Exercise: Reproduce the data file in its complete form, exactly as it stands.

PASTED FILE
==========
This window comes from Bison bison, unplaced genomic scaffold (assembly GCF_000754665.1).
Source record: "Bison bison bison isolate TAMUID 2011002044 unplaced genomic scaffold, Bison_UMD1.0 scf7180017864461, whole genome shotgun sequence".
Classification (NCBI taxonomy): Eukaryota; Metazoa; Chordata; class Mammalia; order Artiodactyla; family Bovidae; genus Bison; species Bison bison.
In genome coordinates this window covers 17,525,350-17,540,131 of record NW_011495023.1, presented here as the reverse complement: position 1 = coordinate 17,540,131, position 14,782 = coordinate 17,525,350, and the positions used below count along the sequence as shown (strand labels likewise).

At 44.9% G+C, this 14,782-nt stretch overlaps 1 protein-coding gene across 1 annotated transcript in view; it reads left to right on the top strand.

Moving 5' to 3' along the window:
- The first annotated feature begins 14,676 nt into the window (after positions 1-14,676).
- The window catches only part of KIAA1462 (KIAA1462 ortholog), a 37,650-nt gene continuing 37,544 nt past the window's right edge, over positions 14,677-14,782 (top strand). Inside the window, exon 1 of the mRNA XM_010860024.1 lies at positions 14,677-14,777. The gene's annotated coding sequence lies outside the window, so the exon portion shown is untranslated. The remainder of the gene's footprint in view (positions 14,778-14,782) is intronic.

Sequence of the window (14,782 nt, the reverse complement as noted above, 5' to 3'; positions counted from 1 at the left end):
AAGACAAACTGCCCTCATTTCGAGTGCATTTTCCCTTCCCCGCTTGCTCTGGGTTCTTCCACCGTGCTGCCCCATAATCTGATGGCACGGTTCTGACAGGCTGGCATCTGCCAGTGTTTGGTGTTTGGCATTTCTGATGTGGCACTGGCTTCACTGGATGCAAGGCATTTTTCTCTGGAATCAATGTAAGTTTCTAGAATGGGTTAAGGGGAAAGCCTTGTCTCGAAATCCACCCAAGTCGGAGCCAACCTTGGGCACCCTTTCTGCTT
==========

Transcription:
This window comes from Bison bison, unplaced genomic scaffold (assembly GCF_000754665.1).
Source record: "Bison bison bison isolate TAMUID 2011002044 unplaced genomic scaffold, Bison_UMD1.0 scf7180017864461, whole genome shotgun sequence".
Classification (NCBI taxonomy): Eukaryota; Metazoa; Chordata; class Mammalia; order Artiodactyla; family Bovidae; genus Bison; species Bison bison.
In genome coordinates this window covers 17,525,350-17,540,131 of record NW_011495023.1, presented here as the reverse complement: position 1 = coordinate 17,540,131, position 14,782 = coordinate 17,525,350, and the positions used below count along the sequence as shown (strand labels likewise).

At 44.9% G+C, this 14,782-nt stretch overlaps 1 protein-coding gene across 1 annotated transcript in view; it reads left to right on the top strand.

Moving 5' to 3' along the window:
- The first annotated feature begins 14,676 nt into the window (after positions 1-14,676).
- The window catches only part of KIAA1462 (KIAA1462 ortholog), a 37,650-nt gene continuing 37,544 nt past the window's right edge, over positions 14,677-14,782 (top strand). Inside the window, exon 1 of the mRNA XM_010860024.1 lies at positions 14,677-14,777. The gene's annotated coding sequence lies outside the window, so the exon portion shown is untranslated. The remainder of the gene's footprint in view (positions 14,778-14,782) is intronic.

Sequence of the window (14,782 nt, the reverse complement as noted above, 5' to 3'; positions counted from 1 at the left end):
AAGACAAACTGCCCTCATTTCGAGTGCATTTTCCCTTCCCCGCTTGCTCTGGGTTCTTCCACCGTGCTGCCCCATAATCTGATGGCACGGTTCTGACAGGCTGGCATCTGCCAGTGTTTGGTGTTTGGCATTTCTGATGTGGCACTGGCTTCACTGGATGCAAGGCATTTTTCTCTGGAATCAATGTAAGTTTCTAGAATGGGTTAAGGGGAAAGCCTTGTCTCGAAATCCACCCAAGTCGGAGCCAACCTTGGGCACCCTTTCTGCTT